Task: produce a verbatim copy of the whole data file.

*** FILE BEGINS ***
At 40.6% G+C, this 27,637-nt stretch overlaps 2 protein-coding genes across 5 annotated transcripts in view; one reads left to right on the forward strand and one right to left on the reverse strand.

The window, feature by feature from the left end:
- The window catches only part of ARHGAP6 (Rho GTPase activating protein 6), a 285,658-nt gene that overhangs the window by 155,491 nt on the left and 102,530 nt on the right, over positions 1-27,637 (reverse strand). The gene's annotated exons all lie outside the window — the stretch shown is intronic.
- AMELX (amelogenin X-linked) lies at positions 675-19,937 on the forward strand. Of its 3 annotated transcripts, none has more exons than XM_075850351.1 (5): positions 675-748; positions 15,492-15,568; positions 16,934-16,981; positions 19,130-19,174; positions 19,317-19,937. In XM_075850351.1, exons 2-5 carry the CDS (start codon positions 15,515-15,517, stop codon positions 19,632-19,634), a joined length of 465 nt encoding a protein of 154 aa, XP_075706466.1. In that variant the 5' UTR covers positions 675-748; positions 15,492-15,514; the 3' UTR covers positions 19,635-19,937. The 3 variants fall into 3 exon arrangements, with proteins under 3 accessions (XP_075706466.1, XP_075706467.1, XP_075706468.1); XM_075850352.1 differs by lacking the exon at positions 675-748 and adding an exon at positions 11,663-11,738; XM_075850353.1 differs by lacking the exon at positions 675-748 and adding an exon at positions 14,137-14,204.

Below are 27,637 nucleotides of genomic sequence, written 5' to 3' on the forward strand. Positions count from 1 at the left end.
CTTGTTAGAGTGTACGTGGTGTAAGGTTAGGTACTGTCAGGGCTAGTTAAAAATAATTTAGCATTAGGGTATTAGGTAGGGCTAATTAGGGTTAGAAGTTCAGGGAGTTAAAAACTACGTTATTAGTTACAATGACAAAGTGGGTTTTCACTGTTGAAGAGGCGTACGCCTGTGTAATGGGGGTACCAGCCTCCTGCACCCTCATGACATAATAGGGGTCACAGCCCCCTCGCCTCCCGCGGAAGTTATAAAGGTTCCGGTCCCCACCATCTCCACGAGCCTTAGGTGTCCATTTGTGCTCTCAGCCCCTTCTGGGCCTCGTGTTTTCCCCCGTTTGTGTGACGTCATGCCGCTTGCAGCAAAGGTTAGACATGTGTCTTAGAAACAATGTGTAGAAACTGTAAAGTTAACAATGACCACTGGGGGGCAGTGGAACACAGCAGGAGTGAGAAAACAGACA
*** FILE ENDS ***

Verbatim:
At 40.6% G+C, this 27,637-nt stretch overlaps 2 protein-coding genes across 5 annotated transcripts in view; one reads left to right on the forward strand and one right to left on the reverse strand.

The window, feature by feature from the left end:
- The window catches only part of ARHGAP6 (Rho GTPase activating protein 6), a 285,658-nt gene that overhangs the window by 155,491 nt on the left and 102,530 nt on the right, over positions 1-27,637 (reverse strand). The gene's annotated exons all lie outside the window — the stretch shown is intronic.
- AMELX (amelogenin X-linked) lies at positions 675-19,937 on the forward strand. Of its 3 annotated transcripts, none has more exons than XM_075850351.1 (5): positions 675-748; positions 15,492-15,568; positions 16,934-16,981; positions 19,130-19,174; positions 19,317-19,937. In XM_075850351.1, exons 2-5 carry the CDS (start codon positions 15,515-15,517, stop codon positions 19,632-19,634), a joined length of 465 nt encoding a protein of 154 aa, XP_075706466.1. In that variant the 5' UTR covers positions 675-748; positions 15,492-15,514; the 3' UTR covers positions 19,635-19,937. The 3 variants fall into 3 exon arrangements, with proteins under 3 accessions (XP_075706466.1, XP_075706467.1, XP_075706468.1); XM_075850352.1 differs by lacking the exon at positions 675-748 and adding an exon at positions 11,663-11,738; XM_075850353.1 differs by lacking the exon at positions 675-748 and adding an exon at positions 14,137-14,204.

Below are 27,637 nucleotides of genomic sequence, written 5' to 3' on the forward strand. Positions count from 1 at the left end.
CTTGTTAGAGTGTACGTGGTGTAAGGTTAGGTACTGTCAGGGCTAGTTAAAAATAATTTAGCATTAGGGTATTAGGTAGGGCTAATTAGGGTTAGAAGTTCAGGGAGTTAAAAACTACGTTATTAGTTACAATGACAAAGTGGGTTTTCACTGTTGAAGAGGCGTACGCCTGTGTAATGGGGGTACCAGCCTCCTGCACCCTCATGACATAATAGGGGTCACAGCCCCCTCGCCTCCCGCGGAAGTTATAAAGGTTCCGGTCCCCACCATCTCCACGAGCCTTAGGTGTCCATTTGTGCTCTCAGCCCCTTCTGGGCCTCGTGTTTTCCCCCGTTTGTGTGACGTCATGCCGCTTGCAGCAAAGGTTAGACATGTGTCTTAGAAACAATGTGTAGAAACTGTAAAGTTAACAATGACCACTGGGGGGCAGTGGAACACAGCAGGAGTGAGAAAACAGACA